Here are a few photos from the calm after the storm. It’s still bitterly cold in New England, but the sun is shining brightly.Continue reading
Here are a few leftover photos from yesterday’s storm.
A montage of snowy bird photos wouldn’t be complete without a junco, so here you go. Also, a blue jay as a bonus.
I’m going to call this bird “old reliable” because it comes to the feeder every day, regardless of the weather.
Here’s a tribute to the sparrows that brighten our winter days, all taken during the Jan. 29 storm.
Well, you all had to have seen this coming. Here is round one of the January 29, 2022, snowstorm photos. Like any great bout, this will likely go several rounds.
Single-digit temperatures and heavy snow always make me think of the birds that tough out New England winters.
There are many birds that, instead of taking a risky migration journey, opt to stay here and take their chances with the cold. We see these birds at our feeders and in our woods every day. Whether a bird migrates or stays put, there are inherent risks and rewards.
Birds that migrate face an arduous journey fraught with obstacles, including but certainly not limited to tall buildings, wind turbines, cell towers, dangerous weather, exhaustion and destruction of their wintering grounds. Once they get to their destination, however, they are rewarded with abundant food and warm temperatures. Of course, they have to make the trip all over again in the spring.Continue reading
Here’s a post similar to yesterday’s but featuring only the junco, one of New England’s favorite “snow birds.” Here’s yesterday’s post in case you missed it.
As of Thursday morning, the forecast calls for some snow throughout New England. Will it be a fierce Nor’easter that will drop a foot or more of snow or a relatively calm storm with an inch or two? That much remains to be seen as different models are predicting different outcomes. Like always, we’ll wait and see. In the meantime, here are a few snowy bird photos as we await the storm.
The crossbills were going to have to wait. I wasn’t about to just walk past a field full of horned larks.
Last week, I wrote about my trip to see red crossbills. The target birds were clearly being seen close by as a crush of photographers and birdwatchers were standing on a boardwalk huddled together as much as possible in these days of socially distancing ourselves. I knew the crossbills were there, but to get there I had to walk along the edge of a field where about a dozen horned larks were hopping about looking for food.
One of the larks made the temptation even greater as it flew in closer to the edge of the field where I walked. It proved to be too much as I stopped my progress toward the crossbills and kneeled down to get a better angle of the lark that was now well within photographic range. The lark looked for food and in doing so, kept inching toward me. I held my ground and put the crossbills on hold.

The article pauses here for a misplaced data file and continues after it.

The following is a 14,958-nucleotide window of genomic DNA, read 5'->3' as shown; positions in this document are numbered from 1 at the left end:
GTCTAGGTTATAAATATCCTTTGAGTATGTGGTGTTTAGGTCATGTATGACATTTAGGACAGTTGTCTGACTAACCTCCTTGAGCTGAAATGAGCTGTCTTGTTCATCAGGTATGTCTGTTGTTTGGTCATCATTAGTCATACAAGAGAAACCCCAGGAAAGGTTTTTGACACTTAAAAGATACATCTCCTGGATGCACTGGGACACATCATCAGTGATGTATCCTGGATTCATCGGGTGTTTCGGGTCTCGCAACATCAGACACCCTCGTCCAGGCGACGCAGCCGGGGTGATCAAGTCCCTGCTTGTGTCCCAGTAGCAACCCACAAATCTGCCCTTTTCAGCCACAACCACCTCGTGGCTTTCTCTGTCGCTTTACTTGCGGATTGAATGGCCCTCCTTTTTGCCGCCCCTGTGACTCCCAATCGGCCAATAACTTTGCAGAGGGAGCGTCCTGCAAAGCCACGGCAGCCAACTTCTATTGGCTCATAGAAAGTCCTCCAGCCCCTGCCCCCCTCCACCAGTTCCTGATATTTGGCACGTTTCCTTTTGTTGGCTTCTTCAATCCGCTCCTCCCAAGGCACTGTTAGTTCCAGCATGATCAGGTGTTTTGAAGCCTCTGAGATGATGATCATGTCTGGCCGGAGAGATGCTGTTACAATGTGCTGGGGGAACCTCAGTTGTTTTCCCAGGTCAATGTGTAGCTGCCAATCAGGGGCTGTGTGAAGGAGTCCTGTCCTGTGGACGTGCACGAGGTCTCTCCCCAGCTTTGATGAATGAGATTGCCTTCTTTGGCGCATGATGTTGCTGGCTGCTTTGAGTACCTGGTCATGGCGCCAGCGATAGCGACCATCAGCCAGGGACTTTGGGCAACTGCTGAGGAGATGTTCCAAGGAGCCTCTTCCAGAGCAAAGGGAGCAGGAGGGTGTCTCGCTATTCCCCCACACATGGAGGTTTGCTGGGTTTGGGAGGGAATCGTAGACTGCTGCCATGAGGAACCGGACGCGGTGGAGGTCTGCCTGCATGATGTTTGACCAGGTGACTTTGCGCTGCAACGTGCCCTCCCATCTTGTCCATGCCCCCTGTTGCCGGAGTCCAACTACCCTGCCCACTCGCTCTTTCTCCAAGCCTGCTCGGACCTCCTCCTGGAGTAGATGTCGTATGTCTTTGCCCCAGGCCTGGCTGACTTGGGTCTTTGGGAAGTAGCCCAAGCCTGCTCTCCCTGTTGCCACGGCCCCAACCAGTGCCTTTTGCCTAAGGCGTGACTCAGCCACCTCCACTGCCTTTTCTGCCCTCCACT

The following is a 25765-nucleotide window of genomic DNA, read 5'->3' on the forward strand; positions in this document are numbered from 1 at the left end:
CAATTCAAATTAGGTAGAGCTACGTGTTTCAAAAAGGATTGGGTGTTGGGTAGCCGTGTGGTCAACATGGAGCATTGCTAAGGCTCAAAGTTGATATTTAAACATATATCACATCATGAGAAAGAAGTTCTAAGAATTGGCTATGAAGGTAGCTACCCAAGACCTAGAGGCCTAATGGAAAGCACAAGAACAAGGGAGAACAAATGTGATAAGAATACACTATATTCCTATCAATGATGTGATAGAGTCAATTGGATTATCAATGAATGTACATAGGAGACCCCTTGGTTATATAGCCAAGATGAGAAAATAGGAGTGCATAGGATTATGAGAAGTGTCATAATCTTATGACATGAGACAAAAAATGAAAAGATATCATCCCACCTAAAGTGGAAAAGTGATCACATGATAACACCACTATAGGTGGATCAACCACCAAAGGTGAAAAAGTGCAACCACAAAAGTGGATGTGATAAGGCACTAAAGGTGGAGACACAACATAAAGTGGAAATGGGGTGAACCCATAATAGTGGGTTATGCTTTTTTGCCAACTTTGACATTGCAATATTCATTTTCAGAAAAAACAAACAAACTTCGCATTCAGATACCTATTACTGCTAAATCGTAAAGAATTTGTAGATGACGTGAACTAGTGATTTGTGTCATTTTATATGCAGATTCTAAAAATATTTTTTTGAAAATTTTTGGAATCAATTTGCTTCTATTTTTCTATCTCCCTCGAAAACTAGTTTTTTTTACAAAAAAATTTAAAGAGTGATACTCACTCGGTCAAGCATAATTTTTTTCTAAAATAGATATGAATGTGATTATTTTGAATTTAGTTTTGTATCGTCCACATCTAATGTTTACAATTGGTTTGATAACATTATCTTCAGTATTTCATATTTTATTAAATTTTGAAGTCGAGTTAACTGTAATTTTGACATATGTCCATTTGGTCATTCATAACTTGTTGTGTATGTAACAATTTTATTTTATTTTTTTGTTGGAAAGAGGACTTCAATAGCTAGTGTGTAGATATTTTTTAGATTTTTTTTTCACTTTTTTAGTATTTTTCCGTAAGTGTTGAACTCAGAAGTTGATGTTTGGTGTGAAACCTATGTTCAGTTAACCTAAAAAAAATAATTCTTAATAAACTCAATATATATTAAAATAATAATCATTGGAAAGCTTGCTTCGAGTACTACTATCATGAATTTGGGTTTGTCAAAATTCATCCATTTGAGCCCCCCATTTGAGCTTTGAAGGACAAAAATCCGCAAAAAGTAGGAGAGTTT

Eventually, the larks flew off as one to the far end of the field. OK, crossbill time, I thought — just as the crossbills flew away from their convenient spot next to the boardwalk. As I wrote last week, the crossbills settled in a tree not far away and offered plenty of quality time to the photographers and birdwatchers, this time including me. Horned larks are named for the horn-like feathers that sometimes stick up from either side of the birds’ heads. The “horns” were not out on the birds I photographed, but the birds still proved to be handsome photographic subjects.
From a distance, horned larks are not much to look at. They are small birds and appear to be rather bland as you see them from across a field. Many people may see them and not give them a second look.
Closer inspection yields a bird that is mostly white underneath and brown above with decorative yellow and black markings on its face, throat and head. Females are similarly patterned but overall more dull in color.
Horned larks are year-round residents in parts of New England, but they are seen most frequently during the winter. They favor open, barren areas so look in low-cut fields and on beaches for the best chance to spot them. Even snow-covered fields are good places to look as larks seek out seeds that still cling to the grasses that poke above the snow or have been blown on the snow’s surface.
Despite favoring open spaces, they can be difficult to spot. In the winter, the grass and weeds are brown, as is the sand, making it a perfect camouflage for the bird. Usually, it’s their movement that betrays them as they are constantly moving around. They typically gather in fairly large flocks as well, making them easier to find.
Winter can sometimes be a difficult season to get through, but larks are one more reason to get out there and make the most of it.